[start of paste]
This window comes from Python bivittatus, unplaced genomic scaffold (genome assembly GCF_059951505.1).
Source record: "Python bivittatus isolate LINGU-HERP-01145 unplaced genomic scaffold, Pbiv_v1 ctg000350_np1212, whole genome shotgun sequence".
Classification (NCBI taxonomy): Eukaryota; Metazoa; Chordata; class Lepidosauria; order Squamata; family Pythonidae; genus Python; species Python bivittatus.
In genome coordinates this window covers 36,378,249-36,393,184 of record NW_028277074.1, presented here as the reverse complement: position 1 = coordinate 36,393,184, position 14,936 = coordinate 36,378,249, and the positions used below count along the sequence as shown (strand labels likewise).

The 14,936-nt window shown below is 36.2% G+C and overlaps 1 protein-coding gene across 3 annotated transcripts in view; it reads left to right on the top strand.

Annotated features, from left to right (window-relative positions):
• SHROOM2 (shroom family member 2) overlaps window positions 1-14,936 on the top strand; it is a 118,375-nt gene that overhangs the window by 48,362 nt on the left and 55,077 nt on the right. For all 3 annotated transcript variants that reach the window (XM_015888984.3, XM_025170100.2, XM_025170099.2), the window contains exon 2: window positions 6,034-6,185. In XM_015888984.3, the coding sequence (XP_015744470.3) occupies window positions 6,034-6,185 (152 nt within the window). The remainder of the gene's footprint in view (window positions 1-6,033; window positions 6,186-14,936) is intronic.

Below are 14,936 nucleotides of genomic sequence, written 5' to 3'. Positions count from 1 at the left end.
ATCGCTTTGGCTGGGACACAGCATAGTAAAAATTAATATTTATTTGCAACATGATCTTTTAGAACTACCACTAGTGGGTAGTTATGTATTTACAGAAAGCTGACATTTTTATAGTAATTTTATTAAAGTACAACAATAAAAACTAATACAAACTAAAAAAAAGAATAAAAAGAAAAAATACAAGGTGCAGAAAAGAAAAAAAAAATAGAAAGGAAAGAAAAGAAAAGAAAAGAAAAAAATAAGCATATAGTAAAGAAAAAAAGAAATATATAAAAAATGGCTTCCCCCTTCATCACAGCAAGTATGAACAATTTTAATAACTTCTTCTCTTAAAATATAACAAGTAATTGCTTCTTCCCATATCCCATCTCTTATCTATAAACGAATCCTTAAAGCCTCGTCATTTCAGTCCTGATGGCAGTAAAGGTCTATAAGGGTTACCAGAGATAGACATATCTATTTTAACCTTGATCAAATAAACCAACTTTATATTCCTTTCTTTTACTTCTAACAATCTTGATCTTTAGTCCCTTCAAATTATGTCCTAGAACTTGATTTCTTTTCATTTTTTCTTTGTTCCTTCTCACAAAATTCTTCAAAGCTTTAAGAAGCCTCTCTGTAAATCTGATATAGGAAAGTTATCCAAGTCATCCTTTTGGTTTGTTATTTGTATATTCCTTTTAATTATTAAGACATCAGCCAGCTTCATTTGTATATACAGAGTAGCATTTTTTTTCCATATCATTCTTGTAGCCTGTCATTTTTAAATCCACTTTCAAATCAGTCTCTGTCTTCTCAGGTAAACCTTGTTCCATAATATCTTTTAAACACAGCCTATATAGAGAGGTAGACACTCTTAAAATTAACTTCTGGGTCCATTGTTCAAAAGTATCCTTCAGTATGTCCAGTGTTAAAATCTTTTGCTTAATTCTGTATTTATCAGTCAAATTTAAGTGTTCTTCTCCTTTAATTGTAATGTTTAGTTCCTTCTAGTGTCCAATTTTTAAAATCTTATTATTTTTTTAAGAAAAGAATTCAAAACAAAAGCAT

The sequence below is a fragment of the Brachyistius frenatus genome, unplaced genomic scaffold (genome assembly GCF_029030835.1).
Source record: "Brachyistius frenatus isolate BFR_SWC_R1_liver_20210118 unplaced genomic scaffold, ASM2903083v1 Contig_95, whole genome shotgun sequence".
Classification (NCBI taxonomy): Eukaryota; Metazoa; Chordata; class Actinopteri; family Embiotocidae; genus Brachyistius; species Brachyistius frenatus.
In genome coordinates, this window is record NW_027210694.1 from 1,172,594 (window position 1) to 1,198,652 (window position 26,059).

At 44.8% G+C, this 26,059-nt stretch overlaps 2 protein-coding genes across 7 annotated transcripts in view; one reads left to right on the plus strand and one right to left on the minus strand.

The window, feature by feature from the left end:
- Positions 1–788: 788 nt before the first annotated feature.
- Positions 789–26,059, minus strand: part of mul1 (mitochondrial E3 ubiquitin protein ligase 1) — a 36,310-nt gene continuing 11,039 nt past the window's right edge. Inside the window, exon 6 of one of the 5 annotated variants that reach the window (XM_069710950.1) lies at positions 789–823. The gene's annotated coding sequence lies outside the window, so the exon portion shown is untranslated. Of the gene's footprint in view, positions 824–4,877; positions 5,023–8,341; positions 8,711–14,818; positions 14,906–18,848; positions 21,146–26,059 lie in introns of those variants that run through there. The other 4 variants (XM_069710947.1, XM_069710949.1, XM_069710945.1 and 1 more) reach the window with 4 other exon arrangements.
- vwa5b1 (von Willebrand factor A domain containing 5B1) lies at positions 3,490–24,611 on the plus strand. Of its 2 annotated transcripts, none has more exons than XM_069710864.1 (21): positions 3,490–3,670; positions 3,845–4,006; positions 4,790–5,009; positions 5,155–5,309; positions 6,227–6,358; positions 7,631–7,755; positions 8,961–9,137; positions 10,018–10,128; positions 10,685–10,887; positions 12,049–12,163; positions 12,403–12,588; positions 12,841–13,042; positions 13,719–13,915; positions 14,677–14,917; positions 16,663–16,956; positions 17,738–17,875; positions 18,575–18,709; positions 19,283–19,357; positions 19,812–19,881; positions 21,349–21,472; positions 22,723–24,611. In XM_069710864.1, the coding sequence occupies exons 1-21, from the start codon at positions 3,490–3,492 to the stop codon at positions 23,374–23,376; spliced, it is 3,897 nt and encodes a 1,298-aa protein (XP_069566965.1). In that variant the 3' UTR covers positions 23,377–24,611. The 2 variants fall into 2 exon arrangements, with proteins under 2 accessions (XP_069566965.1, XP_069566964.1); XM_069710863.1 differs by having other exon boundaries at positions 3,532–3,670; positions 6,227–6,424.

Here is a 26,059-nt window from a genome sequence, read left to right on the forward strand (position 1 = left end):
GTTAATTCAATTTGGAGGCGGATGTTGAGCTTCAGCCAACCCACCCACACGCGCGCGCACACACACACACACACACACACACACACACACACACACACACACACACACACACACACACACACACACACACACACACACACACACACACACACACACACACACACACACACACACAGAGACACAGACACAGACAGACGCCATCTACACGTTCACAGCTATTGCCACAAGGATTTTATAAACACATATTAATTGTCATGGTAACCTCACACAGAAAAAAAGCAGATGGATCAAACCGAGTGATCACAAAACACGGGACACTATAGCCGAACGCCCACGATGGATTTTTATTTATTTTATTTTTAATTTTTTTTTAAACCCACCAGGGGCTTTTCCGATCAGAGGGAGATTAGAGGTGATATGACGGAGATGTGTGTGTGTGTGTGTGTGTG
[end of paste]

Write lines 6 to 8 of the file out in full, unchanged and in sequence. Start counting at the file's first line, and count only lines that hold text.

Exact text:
Annotated features, from left to right (window-relative positions):
• SHROOM2 (shroom family member 2) overlaps window positions 1-14,936 on the top strand; it is a 118,375-nt gene that overhangs the window by 48,362 nt on the left and 55,077 nt on the right. For all 3 annotated transcript variants that reach the window (XM_015888984.3, XM_025170100.2, XM_025170099.2), the window contains exon 2: window positions 6,034-6,185. In XM_015888984.3, the coding sequence (XP_015744470.3) occupies window positions 6,034-6,185 (152 nt within the window). The remainder of the gene's footprint in view (window positions 1-6,033; window positions 6,186-14,936) is intronic.

Below are 14,936 nucleotides of genomic sequence, written 5' to 3'. Positions count from 1 at the left end.